Molecular Neurobiology

, Volume 53, Issue 1, pp 455–471 | Cite as

The Binding Receptors of Aβ: an Alternative Therapeutic Target for Alzheimer’s Disease

  • Min Xia
  • Xiaofang Cheng
  • Ruofan Yi
  • Dong GaoEmail author
  • Jiaxiang XiongEmail author


Alzheimer’s disease (AD) is one of the most common neurodegenerative disorders, which causes the deterioration of memory and other cognitive abilities of the elderly. Previous lines of research have shown that Aβ is an essential factor in AD pathology and the soluble oligomeric species of Aβ peptide is presumed to be the drivers of synaptic impairment in AD. However, the exact mechanisms underlying Aβ-induced synapse dysfunction are still not fully understood. Recently, increasing evidence suggests that some potential receptors which bind specifically with Aβ may play important roles in inducing the toxicity of the neurons in AD pathology. These receptors include the cellular prion protein (PrPc), the α7 nicotinic acetylcholine receptor (α7nAChR), the p75 neurotrophin receptor (p75NTR), the beta-adrenergic receptors (β-ARs), the Eph receptors, the paired immunoglobulin-like receptor B (PirB), the PirB’s human ortholog receptor (LilrB2), and the Fcγ receptor II-b (FcγRIIb). This review summarizes the characters of these prominent receptors and how the bindings of them with Aβ inhibit the LTP, decrease the number of dendritic spine, damage the neurons, and so on in AD pathogenesis. Blocking or rescuing these receptors may have significant importance for AD treatments.


Alzheimer’s disease Amyloid-beta Binding receptors Synaptic dysfunction Dementia 




Amyloid precursor protein


Cellular prion protein


β2 Adrenergic receptor


α7 Nicotinic acetylcholine receptor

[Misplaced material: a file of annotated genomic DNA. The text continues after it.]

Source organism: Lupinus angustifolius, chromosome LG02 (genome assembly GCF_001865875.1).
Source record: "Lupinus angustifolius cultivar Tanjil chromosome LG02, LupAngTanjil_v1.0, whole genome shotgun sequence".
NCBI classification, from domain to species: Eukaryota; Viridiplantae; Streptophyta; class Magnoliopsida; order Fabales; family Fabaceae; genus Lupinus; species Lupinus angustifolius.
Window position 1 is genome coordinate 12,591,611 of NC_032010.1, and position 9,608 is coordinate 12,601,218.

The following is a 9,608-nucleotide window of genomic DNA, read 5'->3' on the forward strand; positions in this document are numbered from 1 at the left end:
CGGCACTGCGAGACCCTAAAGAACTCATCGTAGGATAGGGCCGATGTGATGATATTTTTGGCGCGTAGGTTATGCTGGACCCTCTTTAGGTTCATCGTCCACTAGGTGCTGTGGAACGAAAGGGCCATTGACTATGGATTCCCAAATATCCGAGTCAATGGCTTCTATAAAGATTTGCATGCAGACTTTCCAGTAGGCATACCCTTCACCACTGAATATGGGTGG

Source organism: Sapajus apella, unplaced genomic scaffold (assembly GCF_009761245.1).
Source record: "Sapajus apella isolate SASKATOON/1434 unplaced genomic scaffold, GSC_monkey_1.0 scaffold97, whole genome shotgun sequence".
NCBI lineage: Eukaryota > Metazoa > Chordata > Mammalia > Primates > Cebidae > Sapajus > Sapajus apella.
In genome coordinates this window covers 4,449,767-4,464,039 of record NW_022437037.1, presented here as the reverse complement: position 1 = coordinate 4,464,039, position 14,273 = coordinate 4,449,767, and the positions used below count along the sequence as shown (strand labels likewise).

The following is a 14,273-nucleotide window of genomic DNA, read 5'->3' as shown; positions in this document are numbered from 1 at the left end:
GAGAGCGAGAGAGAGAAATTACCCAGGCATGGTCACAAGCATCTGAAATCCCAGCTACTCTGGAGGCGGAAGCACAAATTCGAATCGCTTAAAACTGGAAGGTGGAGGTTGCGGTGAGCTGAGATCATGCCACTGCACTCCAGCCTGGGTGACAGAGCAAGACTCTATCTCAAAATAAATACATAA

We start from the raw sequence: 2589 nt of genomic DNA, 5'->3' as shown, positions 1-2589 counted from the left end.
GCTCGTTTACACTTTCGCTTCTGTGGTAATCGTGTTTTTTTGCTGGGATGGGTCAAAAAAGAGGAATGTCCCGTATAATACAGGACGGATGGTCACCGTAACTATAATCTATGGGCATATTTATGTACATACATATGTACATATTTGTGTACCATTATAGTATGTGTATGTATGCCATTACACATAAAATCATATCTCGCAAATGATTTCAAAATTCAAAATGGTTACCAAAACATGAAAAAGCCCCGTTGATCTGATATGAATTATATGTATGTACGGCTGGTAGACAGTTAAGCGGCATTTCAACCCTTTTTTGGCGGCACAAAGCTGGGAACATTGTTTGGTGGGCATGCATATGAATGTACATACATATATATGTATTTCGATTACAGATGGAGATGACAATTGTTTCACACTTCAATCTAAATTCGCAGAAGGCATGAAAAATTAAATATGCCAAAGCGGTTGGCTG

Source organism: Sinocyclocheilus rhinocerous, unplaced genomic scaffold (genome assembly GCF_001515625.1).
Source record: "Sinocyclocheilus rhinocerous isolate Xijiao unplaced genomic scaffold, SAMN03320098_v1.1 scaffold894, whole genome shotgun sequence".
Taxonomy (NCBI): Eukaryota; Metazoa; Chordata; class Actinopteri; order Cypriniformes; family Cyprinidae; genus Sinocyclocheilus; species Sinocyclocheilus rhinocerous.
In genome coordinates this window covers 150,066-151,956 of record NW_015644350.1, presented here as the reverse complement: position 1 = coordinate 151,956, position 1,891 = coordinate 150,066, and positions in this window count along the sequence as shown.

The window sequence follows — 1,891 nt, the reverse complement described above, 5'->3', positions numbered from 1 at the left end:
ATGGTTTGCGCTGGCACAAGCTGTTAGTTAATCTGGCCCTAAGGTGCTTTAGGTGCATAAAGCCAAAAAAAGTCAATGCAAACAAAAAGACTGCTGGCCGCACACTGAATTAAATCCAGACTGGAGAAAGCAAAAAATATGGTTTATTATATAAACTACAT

Eph receptor B2


P75 neurotrophin receptor


Paired immunoglobulin-like receptor B


Fcγ receptor II-b


AMPA subtype glutamate receptors


N-methyl-d-aspartate receptors


Extracellular signal-regulated kinase


Mitogen-activated protein kinase


Protein kinase A


c-Jun N-terminal kinase

CREB protein

cAMP regulatory element-binding protein


Eukaryotic elongation factor 2



We thank Zhongxiang Yao, Xiaowei Chen, Kan Li, and Jia Lou for their help in making suggestions and designing figures. This work was supported by grants from the National Natural Science Foundation of China (no. 81271463 and no. 81371457), as well as the High Education Teaching Reform Project of Chongqing (no. 132080).

Conflict of Interest

The authors declare no conflict of interest.


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Copyright information

© Springer Science+Business Media New York 2014

Authors and Affiliations

  1. 1.Department of PhysiologyThird Military Medical UniversityChongqingChina
  2. 2.Department of Sleep and PsychologyInstitute of Surgery Research, Daping Hospital, Third Military Medical UniversityChongqingChina

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